Talk about landscapes in Kansas and a lot of people are going to think of the stereotypical image of Kansas – one big flat wheat field. Kansas certainly does have some flat regions, especially in the western half of the state. Kansas also has a lot of wheat fields – which are beautiful in their own right. However, Kansas has a number of unique landscapes that may surprise a lot of people. The Flint Hills are one of the unique physiographic regions of Kansas. They are an especially interesting area as they contain some of the last large contiguous areas of tallgrass prairie. The interesting topography of the Flint Hills and the flora of the tall grass prairie combine to make for wonderful photographic opportunities.

Wide open views and gently sloping hills are characteristic of the Flint Hills. I like to use a wide angle lens to try and capture the sense of space and the unique shapes that can be found out in the prairies, but short to medium telephoto lenses are also useful to bring in details of the hills and focus attention on the lines and textures of the region. Magic hour light can really bring out the contours and shapes of the hills, and sunrises and sunsets are often full of amazing colors.  Continue reading

Telluride Photo Festival Discounts for NANPA Members

TPF_NANPA_newsletter

Telluride Photo Festival Discounts for NANPA members

Nestled in the heart of the of the San Juan Mountains in Colorado is a charming Victorian mining town surrounded by some of the most beautiful scenery in the country. The main festival held October 2-5, 2014 is composed of seminars, speakers in the evening, panel discussions, networking events and portfolio reviews. This year’s festival features several workshops of interest of NANPA members: Mark Muench – Composed By Light, Ian Shive – National Parks Magazine Workshop, Jason Huston – Conservation Photography: Make Your Photos Matter. Bill Ellzey – Telluride’s Autumn Aspen Landscape. Visit the NANPA website at http://www.nanpa.org/member-discounts.php and login to the member area for a link to special NANPA discount passes and lodging. Morgan Heim (NANPA Board Member) and Gabby Salazar (NANPA President) will be attending the festival and will have a booth to represent NANPA.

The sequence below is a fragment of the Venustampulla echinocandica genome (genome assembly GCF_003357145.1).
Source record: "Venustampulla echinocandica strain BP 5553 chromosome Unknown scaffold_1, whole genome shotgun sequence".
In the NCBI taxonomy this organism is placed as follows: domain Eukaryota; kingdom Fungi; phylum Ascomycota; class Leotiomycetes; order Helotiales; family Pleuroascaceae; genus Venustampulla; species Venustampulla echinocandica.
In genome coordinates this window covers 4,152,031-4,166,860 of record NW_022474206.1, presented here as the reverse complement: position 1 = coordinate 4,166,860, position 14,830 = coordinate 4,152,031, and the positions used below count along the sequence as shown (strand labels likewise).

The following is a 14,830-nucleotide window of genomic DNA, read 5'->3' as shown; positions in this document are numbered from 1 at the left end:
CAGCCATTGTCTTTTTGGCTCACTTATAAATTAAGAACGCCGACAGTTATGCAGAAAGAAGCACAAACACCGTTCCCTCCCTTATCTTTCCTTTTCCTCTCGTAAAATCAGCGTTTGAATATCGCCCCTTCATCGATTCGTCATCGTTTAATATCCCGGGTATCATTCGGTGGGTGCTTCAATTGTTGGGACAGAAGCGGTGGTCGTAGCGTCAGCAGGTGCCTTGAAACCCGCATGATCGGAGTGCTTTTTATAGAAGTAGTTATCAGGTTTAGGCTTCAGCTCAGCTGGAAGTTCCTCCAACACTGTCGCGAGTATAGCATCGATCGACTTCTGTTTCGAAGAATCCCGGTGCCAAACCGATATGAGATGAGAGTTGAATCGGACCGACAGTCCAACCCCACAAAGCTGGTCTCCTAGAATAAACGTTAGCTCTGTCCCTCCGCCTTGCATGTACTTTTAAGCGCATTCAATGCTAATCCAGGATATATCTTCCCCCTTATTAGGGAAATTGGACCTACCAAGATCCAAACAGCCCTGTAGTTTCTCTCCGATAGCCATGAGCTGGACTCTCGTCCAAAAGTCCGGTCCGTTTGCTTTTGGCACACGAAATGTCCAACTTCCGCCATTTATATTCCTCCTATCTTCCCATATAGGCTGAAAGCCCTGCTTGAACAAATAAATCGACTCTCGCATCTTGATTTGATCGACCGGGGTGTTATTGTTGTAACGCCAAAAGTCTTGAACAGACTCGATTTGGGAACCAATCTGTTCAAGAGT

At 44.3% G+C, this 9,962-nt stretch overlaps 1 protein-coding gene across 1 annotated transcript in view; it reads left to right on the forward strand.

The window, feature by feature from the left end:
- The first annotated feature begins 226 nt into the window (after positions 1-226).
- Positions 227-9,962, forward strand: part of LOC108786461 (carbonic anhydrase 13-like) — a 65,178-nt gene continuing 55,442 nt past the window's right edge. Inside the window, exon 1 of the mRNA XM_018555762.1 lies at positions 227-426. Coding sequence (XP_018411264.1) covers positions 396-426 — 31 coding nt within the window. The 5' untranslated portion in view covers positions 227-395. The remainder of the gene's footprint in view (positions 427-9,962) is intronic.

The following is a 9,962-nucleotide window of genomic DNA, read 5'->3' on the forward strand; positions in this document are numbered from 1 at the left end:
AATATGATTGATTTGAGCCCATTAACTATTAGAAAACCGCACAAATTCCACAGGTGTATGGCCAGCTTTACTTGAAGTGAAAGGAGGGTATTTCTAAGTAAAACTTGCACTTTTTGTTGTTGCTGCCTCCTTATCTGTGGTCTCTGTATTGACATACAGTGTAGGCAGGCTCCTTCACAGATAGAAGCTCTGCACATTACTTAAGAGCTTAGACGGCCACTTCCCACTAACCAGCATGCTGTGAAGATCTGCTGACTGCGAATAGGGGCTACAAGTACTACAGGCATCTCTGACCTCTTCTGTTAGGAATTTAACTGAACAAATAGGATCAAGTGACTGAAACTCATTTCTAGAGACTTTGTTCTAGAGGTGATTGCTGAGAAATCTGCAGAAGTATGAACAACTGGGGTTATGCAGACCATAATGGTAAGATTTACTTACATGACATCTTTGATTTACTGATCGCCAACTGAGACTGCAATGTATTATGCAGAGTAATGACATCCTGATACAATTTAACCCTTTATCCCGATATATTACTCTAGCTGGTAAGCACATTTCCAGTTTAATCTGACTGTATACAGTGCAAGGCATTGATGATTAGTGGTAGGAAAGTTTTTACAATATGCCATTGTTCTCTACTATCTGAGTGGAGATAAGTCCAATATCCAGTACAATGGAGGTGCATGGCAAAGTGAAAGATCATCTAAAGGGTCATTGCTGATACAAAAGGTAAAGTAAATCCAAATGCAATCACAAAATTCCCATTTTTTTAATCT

Help Make NANPA a Better Organization

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Please fill out the NANPA Annual Survey!

Each year we survey all NANPA members and stakeholders in order to get their feedback and understand how they feel about key issues. The survey results are used by the Board, Staff and Committees to evaluate our progress and set direction for NANPA.

Your feedback is important to us and we’d like your participation in the NANPA Annual Survey Please use the following link to start the survey:
https://www.surveymonkey.com/s/NANPA2014
It’s important to have input from the greater nature photography community, so we do want feedback from both members and non-members. All feedback is confidential and only presented in summary form without specific attribution.

If you have any questions about the survey, please contact Executive Director, Susan Day (susanday@nanpa.org) or Membership Coordinator, Teresa Ransdell (transdell@nanpa.org).